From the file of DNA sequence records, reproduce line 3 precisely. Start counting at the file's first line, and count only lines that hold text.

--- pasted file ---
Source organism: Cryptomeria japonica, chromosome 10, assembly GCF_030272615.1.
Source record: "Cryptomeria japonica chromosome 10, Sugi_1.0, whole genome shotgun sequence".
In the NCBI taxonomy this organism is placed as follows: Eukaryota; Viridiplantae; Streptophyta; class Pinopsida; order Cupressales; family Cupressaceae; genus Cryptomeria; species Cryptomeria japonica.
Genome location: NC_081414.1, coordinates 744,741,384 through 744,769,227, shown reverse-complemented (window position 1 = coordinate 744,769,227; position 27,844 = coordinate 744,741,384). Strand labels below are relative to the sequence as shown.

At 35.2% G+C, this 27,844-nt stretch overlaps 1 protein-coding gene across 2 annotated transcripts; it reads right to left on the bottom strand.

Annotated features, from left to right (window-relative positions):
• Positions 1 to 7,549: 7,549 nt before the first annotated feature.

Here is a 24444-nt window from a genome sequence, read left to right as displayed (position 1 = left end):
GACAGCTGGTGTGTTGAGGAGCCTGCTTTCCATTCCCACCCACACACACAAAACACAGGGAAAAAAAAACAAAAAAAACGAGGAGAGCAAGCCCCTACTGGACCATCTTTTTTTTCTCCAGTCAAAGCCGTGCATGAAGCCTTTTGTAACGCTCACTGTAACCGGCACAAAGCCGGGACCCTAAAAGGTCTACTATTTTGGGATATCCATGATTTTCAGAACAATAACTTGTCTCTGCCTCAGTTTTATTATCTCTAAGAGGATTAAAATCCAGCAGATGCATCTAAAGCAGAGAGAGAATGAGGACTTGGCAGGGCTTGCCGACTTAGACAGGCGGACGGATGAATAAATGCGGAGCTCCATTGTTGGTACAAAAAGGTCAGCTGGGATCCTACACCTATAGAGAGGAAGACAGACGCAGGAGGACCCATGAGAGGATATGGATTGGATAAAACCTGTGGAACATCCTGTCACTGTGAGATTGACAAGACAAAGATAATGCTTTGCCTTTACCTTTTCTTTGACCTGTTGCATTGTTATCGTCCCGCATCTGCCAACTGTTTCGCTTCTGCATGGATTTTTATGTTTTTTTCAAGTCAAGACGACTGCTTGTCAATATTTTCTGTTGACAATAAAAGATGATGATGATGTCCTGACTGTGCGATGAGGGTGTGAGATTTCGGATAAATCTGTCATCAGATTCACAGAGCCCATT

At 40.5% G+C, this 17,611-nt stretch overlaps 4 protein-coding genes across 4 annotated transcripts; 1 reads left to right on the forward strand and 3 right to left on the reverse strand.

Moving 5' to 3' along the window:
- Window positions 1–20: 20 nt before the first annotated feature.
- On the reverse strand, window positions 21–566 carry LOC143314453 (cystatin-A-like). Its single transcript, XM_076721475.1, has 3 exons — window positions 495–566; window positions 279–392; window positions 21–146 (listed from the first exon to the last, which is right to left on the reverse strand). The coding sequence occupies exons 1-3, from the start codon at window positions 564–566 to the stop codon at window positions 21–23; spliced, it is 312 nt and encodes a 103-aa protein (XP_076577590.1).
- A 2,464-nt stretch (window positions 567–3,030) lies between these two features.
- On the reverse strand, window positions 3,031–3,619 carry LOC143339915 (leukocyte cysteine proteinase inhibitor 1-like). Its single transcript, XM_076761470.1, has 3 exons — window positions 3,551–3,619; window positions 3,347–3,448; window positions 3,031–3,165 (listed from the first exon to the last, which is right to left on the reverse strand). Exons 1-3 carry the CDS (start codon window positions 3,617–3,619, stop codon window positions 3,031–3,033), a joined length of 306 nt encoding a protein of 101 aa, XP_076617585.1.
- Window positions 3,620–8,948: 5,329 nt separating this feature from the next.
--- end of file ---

In the NCBI taxonomy this organism is placed as follows: Eukaryota; Viridiplantae; Streptophyta; class Pinopsida; order Cupressales; family Cupressaceae; genus Cryptomeria; species Cryptomeria japonica.